When it comes to the “Emergent Church,” McLaren is my chief interpreter and mentor. Through a device/genre which he calls “philosophical dialogue,” “New Kind of Christian” (and its partner in a trilogy) seeks to unpack the dimensions and content of an emerging Faith and Church through a narrative which houses a series of vital and rich dialogues. The storyline is okay. The dialogues are rich. And the faith they hint at are exhilarating! (And that’s not to mention the appeal both of the story and its author: of a pastor, like myself, nearly burned out on the traditional way of doing Church and who catches new wind and energy with a glimpse of the Ancient Faith and a timeless Gospel being transposed (without compromise) for a post-Christiandom/post-Modern world.
While I have long held up Michener and Uris as the kings of historical fiction, I must admit that a re-reading of some of their [Jewish-Arab] works has me strongly suspicious of very blatant biases and prejudices they bring to their work. While Follett may have his own biases, they aren’t readily apparent. Here’s a real blend of epic storytelling, fantastic character development, and history. It’s a joyful and fun to study and learn about the past when the story is so engaging!
The Tolkien Reader (J.R.R. Tolkien)
Of course, I have to have Tolkien! (Lord of the Rings is epic myth at its best. But, then, it’s so long and laborious!) More to my fancy is “Leaf by Niggle” in this Reader… A powerful parable of what’s real… and our pursuit of it.
The Jesus I Never Knew (Philip Yancey)
What Lewis was for the mid-20th Century, Yancey is for the early 21st. While I especially appreciate his many ways of dancing with the issue of God vis-à-vis pain and suffering, his “Jesus I Never Knew” is my decided favorite: move aside, Fannel Board Lady (from preschool Sunday School days)… here’s a picture of Christ and the Gospel which is real and “round” and challenging and refreshing.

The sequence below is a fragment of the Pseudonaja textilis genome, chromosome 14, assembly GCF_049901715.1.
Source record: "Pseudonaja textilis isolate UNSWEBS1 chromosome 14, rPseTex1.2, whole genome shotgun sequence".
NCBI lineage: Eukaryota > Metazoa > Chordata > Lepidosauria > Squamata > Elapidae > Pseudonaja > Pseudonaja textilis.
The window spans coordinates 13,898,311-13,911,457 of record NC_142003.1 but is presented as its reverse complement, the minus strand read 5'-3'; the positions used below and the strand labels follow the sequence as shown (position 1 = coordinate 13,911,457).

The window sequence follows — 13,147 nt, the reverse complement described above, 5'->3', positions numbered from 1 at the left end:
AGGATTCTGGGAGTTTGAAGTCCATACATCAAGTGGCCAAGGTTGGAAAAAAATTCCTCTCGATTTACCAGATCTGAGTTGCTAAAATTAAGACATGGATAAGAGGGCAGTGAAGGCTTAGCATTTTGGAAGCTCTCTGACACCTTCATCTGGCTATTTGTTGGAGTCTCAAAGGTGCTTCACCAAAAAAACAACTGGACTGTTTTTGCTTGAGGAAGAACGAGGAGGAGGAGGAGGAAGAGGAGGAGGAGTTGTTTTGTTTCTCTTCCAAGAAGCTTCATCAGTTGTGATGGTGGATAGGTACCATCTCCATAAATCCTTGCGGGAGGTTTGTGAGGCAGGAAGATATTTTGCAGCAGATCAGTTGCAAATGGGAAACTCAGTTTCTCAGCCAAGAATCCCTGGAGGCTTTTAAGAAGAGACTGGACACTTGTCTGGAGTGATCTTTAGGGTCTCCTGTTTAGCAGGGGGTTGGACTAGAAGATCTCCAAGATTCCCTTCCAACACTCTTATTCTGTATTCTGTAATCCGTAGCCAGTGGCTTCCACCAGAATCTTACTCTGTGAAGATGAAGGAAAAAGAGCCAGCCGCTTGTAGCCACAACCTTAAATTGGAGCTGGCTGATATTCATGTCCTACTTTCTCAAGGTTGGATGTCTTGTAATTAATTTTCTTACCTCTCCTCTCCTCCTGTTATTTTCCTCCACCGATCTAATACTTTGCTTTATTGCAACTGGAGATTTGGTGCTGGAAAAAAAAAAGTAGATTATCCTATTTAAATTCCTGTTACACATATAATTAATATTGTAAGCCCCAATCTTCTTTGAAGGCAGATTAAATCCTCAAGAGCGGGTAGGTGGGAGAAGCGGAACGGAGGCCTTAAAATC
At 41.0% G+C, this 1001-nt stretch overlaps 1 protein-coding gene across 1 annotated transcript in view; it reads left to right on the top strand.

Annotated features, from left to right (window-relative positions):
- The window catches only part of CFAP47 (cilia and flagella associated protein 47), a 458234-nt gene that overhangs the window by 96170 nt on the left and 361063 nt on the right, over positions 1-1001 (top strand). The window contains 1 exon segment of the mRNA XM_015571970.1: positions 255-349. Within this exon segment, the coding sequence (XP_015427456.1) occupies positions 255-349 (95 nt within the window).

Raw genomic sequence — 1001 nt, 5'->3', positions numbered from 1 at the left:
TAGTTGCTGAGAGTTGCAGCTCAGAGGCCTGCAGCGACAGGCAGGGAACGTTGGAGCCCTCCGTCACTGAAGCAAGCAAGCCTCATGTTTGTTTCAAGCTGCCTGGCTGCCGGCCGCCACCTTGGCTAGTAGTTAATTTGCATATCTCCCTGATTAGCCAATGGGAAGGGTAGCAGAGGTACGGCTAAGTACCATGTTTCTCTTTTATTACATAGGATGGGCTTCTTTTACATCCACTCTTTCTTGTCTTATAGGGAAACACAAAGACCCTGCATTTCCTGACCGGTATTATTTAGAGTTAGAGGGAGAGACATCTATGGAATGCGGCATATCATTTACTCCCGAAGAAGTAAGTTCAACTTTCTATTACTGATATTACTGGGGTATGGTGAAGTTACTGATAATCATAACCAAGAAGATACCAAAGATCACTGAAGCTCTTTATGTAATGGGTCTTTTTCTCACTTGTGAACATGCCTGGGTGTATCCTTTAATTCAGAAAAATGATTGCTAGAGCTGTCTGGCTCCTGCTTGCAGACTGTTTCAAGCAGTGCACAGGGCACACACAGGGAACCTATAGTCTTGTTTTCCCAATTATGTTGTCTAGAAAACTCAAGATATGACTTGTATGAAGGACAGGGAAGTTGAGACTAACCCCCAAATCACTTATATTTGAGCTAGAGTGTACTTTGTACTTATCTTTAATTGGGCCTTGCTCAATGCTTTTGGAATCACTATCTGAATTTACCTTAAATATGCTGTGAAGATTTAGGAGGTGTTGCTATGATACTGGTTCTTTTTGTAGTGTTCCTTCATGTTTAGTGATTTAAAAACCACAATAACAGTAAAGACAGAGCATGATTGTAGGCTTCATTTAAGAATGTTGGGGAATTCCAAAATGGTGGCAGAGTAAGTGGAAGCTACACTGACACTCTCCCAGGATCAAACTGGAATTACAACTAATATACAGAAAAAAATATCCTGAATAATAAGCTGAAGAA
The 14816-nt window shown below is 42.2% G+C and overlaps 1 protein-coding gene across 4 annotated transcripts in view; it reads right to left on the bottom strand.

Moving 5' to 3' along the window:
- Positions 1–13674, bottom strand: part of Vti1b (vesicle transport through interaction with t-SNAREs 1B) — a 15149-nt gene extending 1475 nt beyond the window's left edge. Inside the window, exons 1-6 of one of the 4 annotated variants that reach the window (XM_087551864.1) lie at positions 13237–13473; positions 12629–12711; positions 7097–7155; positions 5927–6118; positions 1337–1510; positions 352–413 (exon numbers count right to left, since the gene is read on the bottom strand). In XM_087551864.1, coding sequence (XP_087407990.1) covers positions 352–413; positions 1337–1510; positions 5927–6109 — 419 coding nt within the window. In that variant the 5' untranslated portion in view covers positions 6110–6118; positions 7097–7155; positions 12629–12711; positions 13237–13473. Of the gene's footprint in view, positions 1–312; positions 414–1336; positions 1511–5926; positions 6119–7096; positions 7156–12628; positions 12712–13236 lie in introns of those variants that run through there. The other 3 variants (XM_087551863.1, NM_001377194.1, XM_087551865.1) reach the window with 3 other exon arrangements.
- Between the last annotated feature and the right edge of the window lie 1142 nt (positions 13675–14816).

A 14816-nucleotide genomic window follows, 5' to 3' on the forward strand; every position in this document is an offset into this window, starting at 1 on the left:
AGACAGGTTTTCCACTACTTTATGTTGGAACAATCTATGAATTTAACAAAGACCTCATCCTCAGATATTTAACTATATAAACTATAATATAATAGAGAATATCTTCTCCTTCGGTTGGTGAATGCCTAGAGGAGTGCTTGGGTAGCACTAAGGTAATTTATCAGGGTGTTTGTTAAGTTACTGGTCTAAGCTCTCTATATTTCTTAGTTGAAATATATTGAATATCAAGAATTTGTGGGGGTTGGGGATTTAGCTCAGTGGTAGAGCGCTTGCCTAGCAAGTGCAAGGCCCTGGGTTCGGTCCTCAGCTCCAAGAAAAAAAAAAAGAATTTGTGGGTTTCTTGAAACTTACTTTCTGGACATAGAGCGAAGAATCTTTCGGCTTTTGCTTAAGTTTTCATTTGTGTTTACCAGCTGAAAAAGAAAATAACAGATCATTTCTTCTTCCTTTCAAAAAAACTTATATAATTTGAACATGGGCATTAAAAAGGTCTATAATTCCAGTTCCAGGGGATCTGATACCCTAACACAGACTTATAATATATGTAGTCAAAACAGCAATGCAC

Along with Lewis and Tolkien, Howatch has helped me to wake up to the value of “fiction.” (Used to be, for me, that if it wasn’t non-fiction, it wasn’t worth engaging.) Glittering, commended to me by a read of Scazzero’s Emotionally Healthy Church, is a powerful psycho-drama that helped me to flesh out much of my own woundedness… and need to put up the right image in ministry.
Perhaps the most formative book in my life (outside the Bible)! Admittedly, there are snags (as when Eldredge seems to overly depend on Dante for some of his understandings of the Biblical narrative). Still, this book, more than any other helped the Faith to jump from left brain to right — from being a mental/academic construct to being a matter of the heart and experience.
The Great Divorce (C.S. Lewis)
Lewis (like Nouwen and Yancey) is such a mentor to me. So many others I’d recommend from his writings: Mere Christianity, Narnia,… The Great Divorce captivated me, though, for the ways it invited me to ponder the utter realness of heaven and the drabness of hell. Very intriguing to think that God may not send us to hell as much as we might choose it (for the ways it’s too uncomfortable to engage the realness of Heaven)! Like all of Lewis’ works, it puts a fresh and invigorating spin on ancient tenets of the Faith — making Orthodoxy contemporary and relevant.
The Way of the Heart: Desert Spirituality and Contemporary Ministry (Henri Nouwen)
Among my favorites of Nouwen’s (up there with Adam… and his various diaries). Beautiful and meaningful attempt to bridge the wisdom of the Ancient Desert Fathers/Mothers with our contemporary culture… and ministry. So condensed, it demands multiple, slow readings.
Eclipses, for me, Tuesdays with Morrie (from my Top Ten): not only is it a compelling story of one who dies with triumphant dignity, but it’s equally a most awesome testimony of reconciliation and the joy (and risk) of getting out of one’s comfort zone!